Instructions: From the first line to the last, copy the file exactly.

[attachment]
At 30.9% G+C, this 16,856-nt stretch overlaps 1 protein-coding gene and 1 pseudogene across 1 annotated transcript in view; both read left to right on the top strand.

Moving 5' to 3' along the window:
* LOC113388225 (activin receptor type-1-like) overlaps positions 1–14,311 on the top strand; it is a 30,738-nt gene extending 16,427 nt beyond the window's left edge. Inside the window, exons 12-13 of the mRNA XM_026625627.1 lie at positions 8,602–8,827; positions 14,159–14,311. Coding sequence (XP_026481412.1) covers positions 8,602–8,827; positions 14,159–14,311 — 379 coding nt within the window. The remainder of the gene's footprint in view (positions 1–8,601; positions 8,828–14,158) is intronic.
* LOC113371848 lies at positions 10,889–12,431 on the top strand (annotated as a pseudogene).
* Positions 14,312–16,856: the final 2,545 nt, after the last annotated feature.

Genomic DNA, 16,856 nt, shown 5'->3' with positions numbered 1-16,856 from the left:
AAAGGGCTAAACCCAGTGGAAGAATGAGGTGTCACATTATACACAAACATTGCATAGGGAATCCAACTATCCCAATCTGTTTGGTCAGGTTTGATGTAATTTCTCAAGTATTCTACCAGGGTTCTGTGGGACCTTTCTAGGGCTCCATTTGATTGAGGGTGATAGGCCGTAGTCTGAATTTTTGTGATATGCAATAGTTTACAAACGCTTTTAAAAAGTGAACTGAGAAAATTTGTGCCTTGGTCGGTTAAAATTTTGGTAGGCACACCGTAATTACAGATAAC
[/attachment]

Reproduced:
At 30.9% G+C, this 16,856-nt stretch overlaps 1 protein-coding gene and 1 pseudogene across 1 annotated transcript in view; both read left to right on the top strand.

Moving 5' to 3' along the window:
* LOC113388225 (activin receptor type-1-like) overlaps positions 1–14,311 on the top strand; it is a 30,738-nt gene extending 16,427 nt beyond the window's left edge. Inside the window, exons 12-13 of the mRNA XM_026625627.1 lie at positions 8,602–8,827; positions 14,159–14,311. Coding sequence (XP_026481412.1) covers positions 8,602–8,827; positions 14,159–14,311 — 379 coding nt within the window. The remainder of the gene's footprint in view (positions 1–8,601; positions 8,828–14,158) is intronic.
* LOC113371848 lies at positions 10,889–12,431 on the top strand (annotated as a pseudogene).
* Positions 14,312–16,856: the final 2,545 nt, after the last annotated feature.

Genomic DNA, 16,856 nt, shown 5'->3' with positions numbered 1-16,856 from the left:
AAAGGGCTAAACCCAGTGGAAGAATGAGGTGTCACATTATACACAAACATTGCATAGGGAATCCAACTATCCCAATCTGTTTGGTCAGGTTTGATGTAATTTCTCAAGTATTCTACCAGGGTTCTGTGGGACCTTTCTAGGGCTCCATTTGATTGAGGGTGATAGGCCGTAGTCTGAATTTTTGTGATATGCAATAGTTTACAAACGCTTTTAAAAAGTGAACTGAGAAAATTTGTGCCTTGGTCGGTTAAAATTTTGGTAGGCACACCGTAATTACAGATAAC